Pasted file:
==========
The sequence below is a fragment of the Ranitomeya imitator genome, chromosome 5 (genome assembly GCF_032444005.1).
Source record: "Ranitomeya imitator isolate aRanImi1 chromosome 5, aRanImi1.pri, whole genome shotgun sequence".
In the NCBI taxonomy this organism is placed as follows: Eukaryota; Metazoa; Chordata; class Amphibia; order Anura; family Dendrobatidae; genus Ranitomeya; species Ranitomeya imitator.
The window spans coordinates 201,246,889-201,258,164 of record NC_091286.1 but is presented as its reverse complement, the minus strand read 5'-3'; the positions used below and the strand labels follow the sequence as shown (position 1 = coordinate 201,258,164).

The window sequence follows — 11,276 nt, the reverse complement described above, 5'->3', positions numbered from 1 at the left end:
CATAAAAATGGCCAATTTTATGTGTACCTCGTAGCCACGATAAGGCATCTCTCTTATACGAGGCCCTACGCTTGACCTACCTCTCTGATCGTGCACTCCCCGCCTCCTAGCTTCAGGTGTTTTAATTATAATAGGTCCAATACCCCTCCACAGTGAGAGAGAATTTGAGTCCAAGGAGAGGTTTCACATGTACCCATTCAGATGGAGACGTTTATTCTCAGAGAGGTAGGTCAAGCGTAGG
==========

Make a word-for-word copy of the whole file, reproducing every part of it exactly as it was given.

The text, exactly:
The sequence below is a fragment of the Ranitomeya imitator genome, chromosome 5 (genome assembly GCF_032444005.1).
Source record: "Ranitomeya imitator isolate aRanImi1 chromosome 5, aRanImi1.pri, whole genome shotgun sequence".
In the NCBI taxonomy this organism is placed as follows: Eukaryota; Metazoa; Chordata; class Amphibia; order Anura; family Dendrobatidae; genus Ranitomeya; species Ranitomeya imitator.
The window spans coordinates 201,246,889-201,258,164 of record NC_091286.1 but is presented as its reverse complement, the minus strand read 5'-3'; the positions used below and the strand labels follow the sequence as shown (position 1 = coordinate 201,258,164).

The window sequence follows — 11,276 nt, the reverse complement described above, 5'->3', positions numbered from 1 at the left end:
CATAAAAATGGCCAATTTTATGTGTACCTCGTAGCCACGATAAGGCATCTCTCTTATACGAGGCCCTACGCTTGACCTACCTCTCTGATCGTGCACTCCCCGCCTCCTAGCTTCAGGTGTTTTAATTATAATAGGTCCAATACCCCTCCACAGTGAGAGAGAATTTGAGTCCAAGGAGAGGTTTCACATGTACCCATTCAGATGGAGACGTTTATTCTCAGAGAGGTAGGTCAAGCGTAGG